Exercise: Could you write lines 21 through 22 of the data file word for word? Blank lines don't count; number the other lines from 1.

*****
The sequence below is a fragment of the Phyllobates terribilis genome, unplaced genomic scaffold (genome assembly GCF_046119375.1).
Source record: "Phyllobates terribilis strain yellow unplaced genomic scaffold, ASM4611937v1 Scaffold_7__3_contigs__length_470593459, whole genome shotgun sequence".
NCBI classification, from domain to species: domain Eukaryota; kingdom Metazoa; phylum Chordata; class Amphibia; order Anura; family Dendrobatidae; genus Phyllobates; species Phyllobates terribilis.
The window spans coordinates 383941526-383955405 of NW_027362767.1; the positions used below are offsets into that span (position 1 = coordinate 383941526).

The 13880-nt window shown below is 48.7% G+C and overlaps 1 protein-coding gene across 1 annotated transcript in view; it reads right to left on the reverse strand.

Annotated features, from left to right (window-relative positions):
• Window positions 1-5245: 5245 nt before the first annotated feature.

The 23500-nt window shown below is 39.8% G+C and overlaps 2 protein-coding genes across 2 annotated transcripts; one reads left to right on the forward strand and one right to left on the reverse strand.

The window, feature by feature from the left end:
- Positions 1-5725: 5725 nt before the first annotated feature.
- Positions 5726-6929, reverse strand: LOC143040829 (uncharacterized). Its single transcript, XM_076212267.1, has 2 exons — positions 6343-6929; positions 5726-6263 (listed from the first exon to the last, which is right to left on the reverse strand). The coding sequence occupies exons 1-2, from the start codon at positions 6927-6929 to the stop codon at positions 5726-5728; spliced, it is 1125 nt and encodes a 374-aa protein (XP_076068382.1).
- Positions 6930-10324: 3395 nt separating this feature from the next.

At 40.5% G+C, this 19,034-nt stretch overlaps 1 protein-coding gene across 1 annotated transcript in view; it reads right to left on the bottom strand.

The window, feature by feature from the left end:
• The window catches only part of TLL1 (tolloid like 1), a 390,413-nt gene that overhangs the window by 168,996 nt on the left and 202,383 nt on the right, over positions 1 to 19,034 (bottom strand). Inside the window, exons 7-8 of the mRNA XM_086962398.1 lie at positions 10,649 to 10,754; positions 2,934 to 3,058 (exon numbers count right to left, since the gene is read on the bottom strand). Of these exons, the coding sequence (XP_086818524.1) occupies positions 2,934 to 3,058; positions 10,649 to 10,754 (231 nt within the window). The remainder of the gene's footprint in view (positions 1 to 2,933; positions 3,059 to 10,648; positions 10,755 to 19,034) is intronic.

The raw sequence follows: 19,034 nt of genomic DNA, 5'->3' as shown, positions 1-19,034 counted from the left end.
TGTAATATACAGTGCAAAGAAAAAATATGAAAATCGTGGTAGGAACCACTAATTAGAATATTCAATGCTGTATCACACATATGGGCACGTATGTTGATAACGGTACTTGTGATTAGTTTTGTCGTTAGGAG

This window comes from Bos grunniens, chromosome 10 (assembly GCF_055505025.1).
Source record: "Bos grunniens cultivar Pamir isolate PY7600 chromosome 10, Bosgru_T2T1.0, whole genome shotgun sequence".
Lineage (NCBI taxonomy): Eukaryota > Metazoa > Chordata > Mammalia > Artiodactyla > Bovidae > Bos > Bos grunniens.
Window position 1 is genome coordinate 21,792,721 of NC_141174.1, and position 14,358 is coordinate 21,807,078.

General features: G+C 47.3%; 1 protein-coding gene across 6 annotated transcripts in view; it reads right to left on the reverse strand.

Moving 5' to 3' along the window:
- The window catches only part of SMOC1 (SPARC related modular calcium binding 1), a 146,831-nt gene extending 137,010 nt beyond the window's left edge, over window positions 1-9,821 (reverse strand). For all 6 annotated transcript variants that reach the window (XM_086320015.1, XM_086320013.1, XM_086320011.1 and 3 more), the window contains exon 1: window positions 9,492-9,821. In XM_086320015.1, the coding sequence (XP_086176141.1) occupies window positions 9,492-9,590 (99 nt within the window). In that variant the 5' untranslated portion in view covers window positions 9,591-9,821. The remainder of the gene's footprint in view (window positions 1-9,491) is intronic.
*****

Window position 1 is genome coordinate 21,792,721 of NC_141174.1, and position 14,358 is coordinate 21,807,078.

General features: G+C 47.3%; 1 protein-coding gene across 6 annotated transcripts in view; it reads right to left on the reverse strand.